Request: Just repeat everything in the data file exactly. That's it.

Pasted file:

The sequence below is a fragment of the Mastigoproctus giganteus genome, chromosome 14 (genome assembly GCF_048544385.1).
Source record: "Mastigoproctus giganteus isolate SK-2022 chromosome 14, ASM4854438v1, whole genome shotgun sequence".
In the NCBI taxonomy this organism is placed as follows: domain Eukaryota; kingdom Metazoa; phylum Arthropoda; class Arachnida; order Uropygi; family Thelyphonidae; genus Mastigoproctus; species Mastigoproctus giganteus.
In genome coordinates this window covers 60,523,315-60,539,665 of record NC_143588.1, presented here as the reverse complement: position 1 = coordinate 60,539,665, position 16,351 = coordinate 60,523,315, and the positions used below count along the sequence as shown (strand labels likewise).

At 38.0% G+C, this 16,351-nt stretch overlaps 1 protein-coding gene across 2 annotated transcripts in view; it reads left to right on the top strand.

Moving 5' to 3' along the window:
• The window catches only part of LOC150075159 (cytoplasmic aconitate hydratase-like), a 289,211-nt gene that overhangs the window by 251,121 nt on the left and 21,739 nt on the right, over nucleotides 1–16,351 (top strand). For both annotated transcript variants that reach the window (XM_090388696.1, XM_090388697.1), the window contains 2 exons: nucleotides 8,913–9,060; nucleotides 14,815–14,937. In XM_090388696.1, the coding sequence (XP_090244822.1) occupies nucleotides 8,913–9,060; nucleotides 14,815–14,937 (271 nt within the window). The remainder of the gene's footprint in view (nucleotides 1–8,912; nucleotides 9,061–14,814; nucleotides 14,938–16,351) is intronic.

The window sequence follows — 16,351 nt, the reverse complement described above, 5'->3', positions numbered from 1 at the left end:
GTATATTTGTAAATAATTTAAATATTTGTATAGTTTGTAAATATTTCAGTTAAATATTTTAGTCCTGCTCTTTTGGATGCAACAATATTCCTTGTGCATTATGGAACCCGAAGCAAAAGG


The sequence below is a fragment of the Mastigoproctus giganteus genome, chromosome 14 (genome assembly GCF_048544385.1).
Source record: "Mastigoproctus giganteus isolate SK-2022 chromosome 14, ASM4854438v1, whole genome shotgun sequence".
In the NCBI taxonomy this organism is placed as follows: domain Eukaryota; kingdom Metazoa; phylum Arthropoda; class Arachnida; order Uropygi; family Thelyphonidae; genus Mastigoproctus; species Mastigoproctus giganteus.
In genome coordinates this window covers 60,523,315-60,539,665 of record NC_143588.1, presented here as the reverse complement: position 1 = coordinate 60,539,665, position 16,351 = coordinate 60,523,315, and the positions used below count along the sequence as shown (strand labels likewise).

At 38.0% G+C, this 16,351-nt stretch overlaps 1 protein-coding gene across 2 annotated transcripts in view; it reads left to right on the top strand.

Moving 5' to 3' along the window:
• The window catches only part of LOC150075159 (cytoplasmic aconitate hydratase-like), a 289,211-nt gene that overhangs the window by 251,121 nt on the left and 21,739 nt on the right, over nucleotides 1–16,351 (top strand). For both annotated transcript variants that reach the window (XM_090388696.1, XM_090388697.1), the window contains 2 exons: nucleotides 8,913–9,060; nucleotides 14,815–14,937. In XM_090388696.1, the coding sequence (XP_090244822.1) occupies nucleotides 8,913–9,060; nucleotides 14,815–14,937 (271 nt within the window). The remainder of the gene's footprint in view (nucleotides 1–8,912; nucleotides 9,061–14,814; nucleotides 14,938–16,351) is intronic.

The window sequence follows — 16,351 nt, the reverse complement described above, 5'->3', positions numbered from 1 at the left end:
GTATATTTGTAAATAATTTAAATATTTGTATAGTTTGTAAATATTTCAGTTAAATATTTTAGTCCTGCTCTTTTGGATGCAACAATATTCCTTGTGCATTATGGAACCCGAAGCAAAAGG